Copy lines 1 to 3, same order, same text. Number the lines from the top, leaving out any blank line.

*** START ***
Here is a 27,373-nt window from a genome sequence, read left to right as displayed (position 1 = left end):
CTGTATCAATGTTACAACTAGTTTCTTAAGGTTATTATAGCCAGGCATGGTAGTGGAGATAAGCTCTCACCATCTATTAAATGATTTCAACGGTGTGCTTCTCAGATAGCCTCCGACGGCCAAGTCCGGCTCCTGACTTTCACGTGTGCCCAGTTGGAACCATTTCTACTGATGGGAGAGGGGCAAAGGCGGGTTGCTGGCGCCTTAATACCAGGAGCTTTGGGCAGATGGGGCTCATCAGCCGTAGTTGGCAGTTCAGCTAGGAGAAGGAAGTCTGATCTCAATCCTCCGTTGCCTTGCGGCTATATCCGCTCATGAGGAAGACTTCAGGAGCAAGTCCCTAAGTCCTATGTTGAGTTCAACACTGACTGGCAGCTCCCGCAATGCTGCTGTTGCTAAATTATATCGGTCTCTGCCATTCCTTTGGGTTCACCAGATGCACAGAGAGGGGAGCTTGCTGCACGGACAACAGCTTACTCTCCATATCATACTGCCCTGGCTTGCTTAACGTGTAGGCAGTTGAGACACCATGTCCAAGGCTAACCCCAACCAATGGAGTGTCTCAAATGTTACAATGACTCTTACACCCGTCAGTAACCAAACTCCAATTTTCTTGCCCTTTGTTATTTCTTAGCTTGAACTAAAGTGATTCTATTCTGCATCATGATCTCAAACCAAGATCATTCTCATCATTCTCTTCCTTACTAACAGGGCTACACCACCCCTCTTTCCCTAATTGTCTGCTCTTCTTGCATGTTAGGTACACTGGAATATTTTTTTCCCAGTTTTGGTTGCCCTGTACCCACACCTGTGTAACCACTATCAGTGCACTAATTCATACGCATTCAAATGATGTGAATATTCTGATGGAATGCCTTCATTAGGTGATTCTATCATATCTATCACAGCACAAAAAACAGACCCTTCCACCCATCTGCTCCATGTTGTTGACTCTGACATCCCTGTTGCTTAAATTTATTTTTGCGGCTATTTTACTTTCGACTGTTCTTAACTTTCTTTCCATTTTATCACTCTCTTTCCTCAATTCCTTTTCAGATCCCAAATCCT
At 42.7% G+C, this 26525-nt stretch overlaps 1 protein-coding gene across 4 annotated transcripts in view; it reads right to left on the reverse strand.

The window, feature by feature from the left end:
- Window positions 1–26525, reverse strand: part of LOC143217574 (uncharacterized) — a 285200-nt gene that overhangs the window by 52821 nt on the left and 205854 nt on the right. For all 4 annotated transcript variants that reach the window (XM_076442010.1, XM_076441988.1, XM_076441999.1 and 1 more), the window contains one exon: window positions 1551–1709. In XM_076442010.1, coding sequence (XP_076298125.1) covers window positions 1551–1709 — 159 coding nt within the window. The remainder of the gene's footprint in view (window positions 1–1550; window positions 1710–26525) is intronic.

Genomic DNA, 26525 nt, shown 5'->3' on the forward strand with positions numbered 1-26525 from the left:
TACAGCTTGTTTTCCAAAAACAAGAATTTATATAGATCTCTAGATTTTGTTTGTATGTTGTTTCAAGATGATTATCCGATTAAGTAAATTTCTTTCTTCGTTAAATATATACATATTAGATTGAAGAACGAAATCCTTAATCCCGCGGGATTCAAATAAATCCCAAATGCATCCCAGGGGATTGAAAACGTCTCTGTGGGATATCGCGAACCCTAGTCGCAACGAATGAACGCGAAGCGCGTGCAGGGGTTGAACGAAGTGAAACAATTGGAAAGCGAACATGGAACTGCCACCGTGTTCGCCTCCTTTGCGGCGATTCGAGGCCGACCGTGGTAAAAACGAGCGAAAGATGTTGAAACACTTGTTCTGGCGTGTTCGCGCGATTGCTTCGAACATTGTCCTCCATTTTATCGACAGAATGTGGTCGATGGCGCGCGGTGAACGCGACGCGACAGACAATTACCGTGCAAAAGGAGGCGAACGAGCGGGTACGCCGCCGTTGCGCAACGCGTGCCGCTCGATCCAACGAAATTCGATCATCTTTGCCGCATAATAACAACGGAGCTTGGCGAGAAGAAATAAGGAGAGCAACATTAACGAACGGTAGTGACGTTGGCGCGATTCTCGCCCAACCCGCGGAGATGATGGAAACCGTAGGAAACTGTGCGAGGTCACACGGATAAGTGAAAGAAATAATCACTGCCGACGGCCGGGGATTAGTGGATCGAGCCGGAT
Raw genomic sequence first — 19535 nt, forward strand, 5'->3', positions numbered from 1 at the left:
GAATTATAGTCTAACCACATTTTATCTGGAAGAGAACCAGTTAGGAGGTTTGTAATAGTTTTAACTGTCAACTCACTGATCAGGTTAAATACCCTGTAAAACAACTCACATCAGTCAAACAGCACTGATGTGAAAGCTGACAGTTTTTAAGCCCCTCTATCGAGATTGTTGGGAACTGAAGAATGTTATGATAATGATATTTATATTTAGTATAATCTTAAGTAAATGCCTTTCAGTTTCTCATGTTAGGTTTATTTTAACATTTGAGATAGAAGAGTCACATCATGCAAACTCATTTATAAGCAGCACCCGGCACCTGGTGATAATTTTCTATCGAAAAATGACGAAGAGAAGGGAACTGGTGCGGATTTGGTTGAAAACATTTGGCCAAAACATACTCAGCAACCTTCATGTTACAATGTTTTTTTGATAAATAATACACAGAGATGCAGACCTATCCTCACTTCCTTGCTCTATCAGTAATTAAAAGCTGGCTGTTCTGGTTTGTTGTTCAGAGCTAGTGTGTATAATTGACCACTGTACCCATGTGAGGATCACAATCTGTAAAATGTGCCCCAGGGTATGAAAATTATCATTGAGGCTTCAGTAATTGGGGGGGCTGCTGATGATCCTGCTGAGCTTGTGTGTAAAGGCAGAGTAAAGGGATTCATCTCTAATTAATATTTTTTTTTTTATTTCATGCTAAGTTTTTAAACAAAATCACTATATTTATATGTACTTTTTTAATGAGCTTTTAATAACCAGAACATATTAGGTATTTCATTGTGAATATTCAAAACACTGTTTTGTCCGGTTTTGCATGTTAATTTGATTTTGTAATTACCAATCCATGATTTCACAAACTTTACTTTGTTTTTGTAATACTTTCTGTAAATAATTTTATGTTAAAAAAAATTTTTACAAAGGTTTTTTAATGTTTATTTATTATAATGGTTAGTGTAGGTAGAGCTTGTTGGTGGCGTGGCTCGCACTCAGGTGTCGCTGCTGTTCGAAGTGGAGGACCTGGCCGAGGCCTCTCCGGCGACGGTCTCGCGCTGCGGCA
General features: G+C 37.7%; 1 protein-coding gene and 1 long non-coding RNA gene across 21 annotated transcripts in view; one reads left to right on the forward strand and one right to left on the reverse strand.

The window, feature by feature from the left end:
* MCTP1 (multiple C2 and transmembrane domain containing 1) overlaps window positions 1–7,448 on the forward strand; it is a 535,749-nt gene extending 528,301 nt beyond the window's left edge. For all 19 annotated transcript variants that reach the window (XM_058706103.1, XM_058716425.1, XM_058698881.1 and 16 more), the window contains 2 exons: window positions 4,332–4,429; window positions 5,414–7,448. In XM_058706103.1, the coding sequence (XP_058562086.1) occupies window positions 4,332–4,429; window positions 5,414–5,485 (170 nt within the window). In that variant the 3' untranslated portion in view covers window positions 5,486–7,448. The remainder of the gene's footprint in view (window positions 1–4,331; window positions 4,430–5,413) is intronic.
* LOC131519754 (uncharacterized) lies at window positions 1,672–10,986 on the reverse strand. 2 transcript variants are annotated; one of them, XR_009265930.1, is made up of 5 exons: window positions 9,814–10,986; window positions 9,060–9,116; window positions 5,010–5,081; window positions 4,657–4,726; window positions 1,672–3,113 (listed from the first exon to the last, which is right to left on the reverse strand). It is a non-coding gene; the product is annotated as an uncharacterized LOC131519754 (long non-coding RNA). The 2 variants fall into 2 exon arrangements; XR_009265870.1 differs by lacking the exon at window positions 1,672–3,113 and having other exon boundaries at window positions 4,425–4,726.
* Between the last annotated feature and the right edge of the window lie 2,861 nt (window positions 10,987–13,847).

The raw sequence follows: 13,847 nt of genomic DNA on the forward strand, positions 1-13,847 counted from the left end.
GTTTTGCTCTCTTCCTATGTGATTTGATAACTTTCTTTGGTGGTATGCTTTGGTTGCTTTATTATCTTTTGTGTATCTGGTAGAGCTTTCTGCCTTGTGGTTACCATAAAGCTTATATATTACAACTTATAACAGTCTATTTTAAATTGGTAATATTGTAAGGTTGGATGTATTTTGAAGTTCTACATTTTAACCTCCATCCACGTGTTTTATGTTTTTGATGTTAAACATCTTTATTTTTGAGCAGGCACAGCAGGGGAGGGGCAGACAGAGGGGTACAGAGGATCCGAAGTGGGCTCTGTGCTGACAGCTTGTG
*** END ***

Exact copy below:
Here is a 27,373-nt window from a genome sequence, read left to right as displayed (position 1 = left end):
CTGTATCAATGTTACAACTAGTTTCTTAAGGTTATTATAGCCAGGCATGGTAGTGGAGATAAGCTCTCACCATCTATTAAATGATTTCAACGGTGTGCTTCTCAGATAGCCTCCGACGGCCAAGTCCGGCTCCTGACTTTCACGTGTGCCCAGTTGGAACCATTTCTACTGATGGGAGAGGGGCAAAGGCGGGTTGCTGGCGCCTTAATACCAGGAGCTTTGGGCAGATGGGGCTCATCAGCCGTAGTTGGCAGTTCAGCTAGGAGAAGGAAGTCTGATCTCAATCCTCCGTTGCCTTGCGGCTATATCCGCTCATGAGGAAGACTTCAGGAGCAAGTCCCTAAGTCCTATGTTGAGTTCAACACTGACTGGCAGCTCCCGCAATGCTGCTGTTGCTAAATTATATCGGTCTCTGCCATTCCTTTGGGTTCACCAGATGCACAGAGAGGGGAGCTTGCTGCACGGACAACAGCTTACTCTCCATATCATACTGCCCTGGCTTGCTTAACGTGTAGGCAGTTGAGACACCATGTCCAAGGCTAACCCCAACCAATGGAGTGTCTCAAATGTTACAATGACTCTTACACCCGTCAGTAACCAAACTCCAATTTTCTTGCCCTTTGTTATTTCTTAGCTTGAACTAAAGTGATTCTATTCTGCATCATGATCTCAAACCAAGATCATTCTCATCATTCTCTTCCTTACTAACAGGGCTACACCACCCCTCTTTCCCTAATTGTCTGCTCTTCTTGCATGTTAGGTACACTGGAATATTTTTTTCCCAGTTTTGGTTGCCCTGTACCCACACCTGTGTAACCACTATCAGTGCACTAATTCATACGCATTCAAATGATGTGAATATTCTGATGGAATGCCTTCATTAGGTGATTCTATCATATCTATCACAGCACAAAAAACAGACCCTTCCACCCATCTGCTCCATGTTGTTGACTCTGACATCCCTGTTGCTTAAATTTATTTTTGCGGCTATTTTACTTTCGACTGTTCTTAACTTTCTTTCCATTTTATCACTCTCTTTCCTCAATTCCTTTTCAGATCCCAAATCCT
At 42.7% G+C, this 26525-nt stretch overlaps 1 protein-coding gene across 4 annotated transcripts in view; it reads right to left on the reverse strand.